First Heat-Sensitive Stamp

US #5211 – The 2017 Solar Eclipse stamp as issued.

On June 20, 2017, the USPS issued the first-ever heat sensitive stamp, honoring the total solar eclipse that occurred later that year.

The stamp marked the first time the USPS used thermochromic ink.  When heat is applied (from your thumb for example), the thermochromic ink disappears, revealing the photo of the Moon underneath.  And once the ink cools, the black disc replicating the effect of the eclipse, returns.  

US #5211 – The Solar Eclipse stamp when heat has been applied.

The stamp was issued on June 20, 2017, at the Art Museum of the University of Wyoming during their summer solstice celebration.  Prior to the stamp issue ceremony, they hosted an event for visitors to showcase one of the museum’s features.  At noon on the summer solstice, the sunlight passes through a hole in the building and shines on a silver dollar inserted into the floor.

The back of the stamp pictures a map of the eclipse, including the approximate times it would be visible in certain locations along its path.  It should be noted that the thermochromic ink is sensitive to UV light and should be kept out of direct sunlight as much as possible to preserve the effect.  This stamp was voted the #1 most popular issue of 2017 by collectors.

US #5211 – Solar Eclipse First Day Cover with Digital Color Postmark.

More about the Eclipse of 2017…

A total solar eclipse is a phenomenon that occurs when the moon passes between Earth and the sun, completely blocking its light for several minutes.  As the moon continues its orbit, different areas of the Earth experience totality (full coverage of the sun) at different times.  Some may only see a partial eclipse while others may not see an eclipse at all.

US #5211– Solar Eclipse First Day Cover with black Postmark.

August 21, 2017, marked the first total solar eclipse to cross both US coasts since 1918.  It was also the first time since 1257 a total solar eclipse could be viewed only from within the continental United States.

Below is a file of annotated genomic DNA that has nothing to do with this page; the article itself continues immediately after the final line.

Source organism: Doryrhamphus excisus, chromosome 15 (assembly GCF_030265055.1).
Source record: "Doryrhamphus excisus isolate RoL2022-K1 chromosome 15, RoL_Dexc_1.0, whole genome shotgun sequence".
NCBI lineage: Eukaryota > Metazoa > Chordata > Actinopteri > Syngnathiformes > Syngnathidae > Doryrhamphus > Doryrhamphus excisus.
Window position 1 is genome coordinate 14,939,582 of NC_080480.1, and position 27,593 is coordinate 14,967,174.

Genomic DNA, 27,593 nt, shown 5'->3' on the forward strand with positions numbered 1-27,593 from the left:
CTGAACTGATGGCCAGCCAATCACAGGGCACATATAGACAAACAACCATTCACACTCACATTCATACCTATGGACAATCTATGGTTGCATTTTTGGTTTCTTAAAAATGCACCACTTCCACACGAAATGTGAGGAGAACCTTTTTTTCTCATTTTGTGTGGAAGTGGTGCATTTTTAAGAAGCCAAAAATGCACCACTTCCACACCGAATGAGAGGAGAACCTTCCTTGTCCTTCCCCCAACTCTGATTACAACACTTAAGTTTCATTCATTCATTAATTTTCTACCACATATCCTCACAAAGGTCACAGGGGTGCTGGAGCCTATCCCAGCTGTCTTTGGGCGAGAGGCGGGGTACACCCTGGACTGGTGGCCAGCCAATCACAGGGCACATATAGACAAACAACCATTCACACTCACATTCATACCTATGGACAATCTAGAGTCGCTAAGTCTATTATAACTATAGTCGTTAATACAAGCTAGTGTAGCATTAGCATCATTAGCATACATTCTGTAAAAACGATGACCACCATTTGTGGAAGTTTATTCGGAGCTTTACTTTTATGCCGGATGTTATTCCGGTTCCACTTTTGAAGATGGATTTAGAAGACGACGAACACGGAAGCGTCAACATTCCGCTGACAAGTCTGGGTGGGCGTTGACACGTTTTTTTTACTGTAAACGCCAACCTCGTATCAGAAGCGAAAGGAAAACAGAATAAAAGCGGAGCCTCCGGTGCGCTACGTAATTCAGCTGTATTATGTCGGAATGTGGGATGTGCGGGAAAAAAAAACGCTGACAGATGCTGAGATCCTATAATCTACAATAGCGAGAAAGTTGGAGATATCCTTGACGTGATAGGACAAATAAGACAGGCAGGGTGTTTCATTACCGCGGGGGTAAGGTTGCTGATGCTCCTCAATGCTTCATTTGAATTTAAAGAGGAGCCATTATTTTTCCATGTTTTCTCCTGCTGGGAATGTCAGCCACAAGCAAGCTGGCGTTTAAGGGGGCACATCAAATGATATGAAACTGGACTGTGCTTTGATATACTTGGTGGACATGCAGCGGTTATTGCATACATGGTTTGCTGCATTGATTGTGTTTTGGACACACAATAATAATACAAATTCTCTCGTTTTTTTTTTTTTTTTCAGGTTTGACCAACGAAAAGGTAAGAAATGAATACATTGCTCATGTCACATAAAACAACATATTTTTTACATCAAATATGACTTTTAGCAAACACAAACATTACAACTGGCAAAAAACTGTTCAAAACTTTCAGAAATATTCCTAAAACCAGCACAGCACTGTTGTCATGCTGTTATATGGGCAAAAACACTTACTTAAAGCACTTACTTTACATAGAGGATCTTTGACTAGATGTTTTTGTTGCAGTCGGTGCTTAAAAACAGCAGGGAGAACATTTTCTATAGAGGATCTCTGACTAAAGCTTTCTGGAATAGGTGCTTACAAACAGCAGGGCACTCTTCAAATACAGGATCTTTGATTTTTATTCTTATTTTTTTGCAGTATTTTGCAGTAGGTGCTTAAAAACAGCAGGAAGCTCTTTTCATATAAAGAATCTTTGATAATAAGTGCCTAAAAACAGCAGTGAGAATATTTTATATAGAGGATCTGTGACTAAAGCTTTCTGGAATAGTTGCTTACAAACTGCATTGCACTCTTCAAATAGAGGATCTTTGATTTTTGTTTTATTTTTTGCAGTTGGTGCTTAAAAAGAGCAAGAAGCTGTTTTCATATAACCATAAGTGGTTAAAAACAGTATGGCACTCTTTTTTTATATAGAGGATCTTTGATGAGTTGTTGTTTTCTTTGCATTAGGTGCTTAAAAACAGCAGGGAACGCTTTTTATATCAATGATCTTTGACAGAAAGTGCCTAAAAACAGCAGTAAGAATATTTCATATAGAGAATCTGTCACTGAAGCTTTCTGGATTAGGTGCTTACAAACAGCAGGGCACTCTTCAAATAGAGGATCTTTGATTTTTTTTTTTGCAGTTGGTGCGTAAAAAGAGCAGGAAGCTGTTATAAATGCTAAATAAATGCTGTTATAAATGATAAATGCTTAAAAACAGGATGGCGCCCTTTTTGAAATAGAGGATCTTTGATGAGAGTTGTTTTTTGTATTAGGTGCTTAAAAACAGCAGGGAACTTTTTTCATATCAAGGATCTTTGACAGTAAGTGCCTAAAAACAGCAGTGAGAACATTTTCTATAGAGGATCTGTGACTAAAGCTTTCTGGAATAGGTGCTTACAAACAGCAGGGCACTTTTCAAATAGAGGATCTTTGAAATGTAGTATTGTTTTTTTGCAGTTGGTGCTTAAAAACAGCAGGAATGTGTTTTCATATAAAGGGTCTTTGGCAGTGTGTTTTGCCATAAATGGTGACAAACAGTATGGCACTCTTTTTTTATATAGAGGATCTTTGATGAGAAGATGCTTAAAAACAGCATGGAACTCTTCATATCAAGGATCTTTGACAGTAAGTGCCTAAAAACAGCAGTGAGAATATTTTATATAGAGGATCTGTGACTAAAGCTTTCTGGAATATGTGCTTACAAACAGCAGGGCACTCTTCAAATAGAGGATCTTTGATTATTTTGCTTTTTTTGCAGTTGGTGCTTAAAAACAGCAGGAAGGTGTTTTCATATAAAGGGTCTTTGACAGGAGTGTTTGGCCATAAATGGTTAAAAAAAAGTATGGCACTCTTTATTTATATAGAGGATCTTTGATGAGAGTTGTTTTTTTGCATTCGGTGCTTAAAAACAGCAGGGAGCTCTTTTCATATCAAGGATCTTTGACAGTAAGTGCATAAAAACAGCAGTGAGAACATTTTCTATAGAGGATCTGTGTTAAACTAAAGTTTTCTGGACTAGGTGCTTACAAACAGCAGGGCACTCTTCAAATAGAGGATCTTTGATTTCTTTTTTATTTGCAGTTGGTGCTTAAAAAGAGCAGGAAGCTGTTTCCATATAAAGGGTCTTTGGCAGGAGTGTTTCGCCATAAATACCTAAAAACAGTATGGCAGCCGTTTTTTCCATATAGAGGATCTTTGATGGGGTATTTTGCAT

Click here to see what else happened on This Day in History.

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  1. Stamp did not work well in AZ with ambient temps a little high. Entertaining but one wonders about USPS costs.

    1. I agree! The technique isn’t perfected by USPS. Here in Milwaukee WI, I too could not see any noticeable effect. It worked only when I kept the stamps sheet in my freezer (air tight) and then exposed it outside at room temperature. Walla -it worked but not that effectively. Same happened with those Canadian colorful Silver Dollar coins that are supposed to glow in a dark room. Not so clearly visible even in my totally dark powder room with its door shut. My conclusion: It’s a rip off!

  2. What a remarkable phenomenon! We packed our bags and went south to Tennessee to an area where we could experience totality. It was awesome. I took several stamped and cacheted envelopes to be postmarked on the day of the actual event. We had a blast.

  3. I believe that some people live in a partial eclipse. Amazing things occur around us each day yet they go unnoticed. Even the obvious go unseen right before our eyes. We were not in the zone, and our heat did not effect the wonders that occurred on that stamp issued day. Thanks, Mystic.

    1. 1257? The U.S. didn’t exist in the days of Genghis Khan!
      You must mean 1957. Or possibly 1857?
      Some clarification is needed here.

      1. [It was also the first time since 1257 a total solar eclipse could be viewed only from within the continental United States.]

        The United States didn’t have to exist for the eclipse to have been contained within the land area that we NOW know of as the US. I think that’s what they meant. I suppose it could have just as easily been written ‘within mid-North America’.

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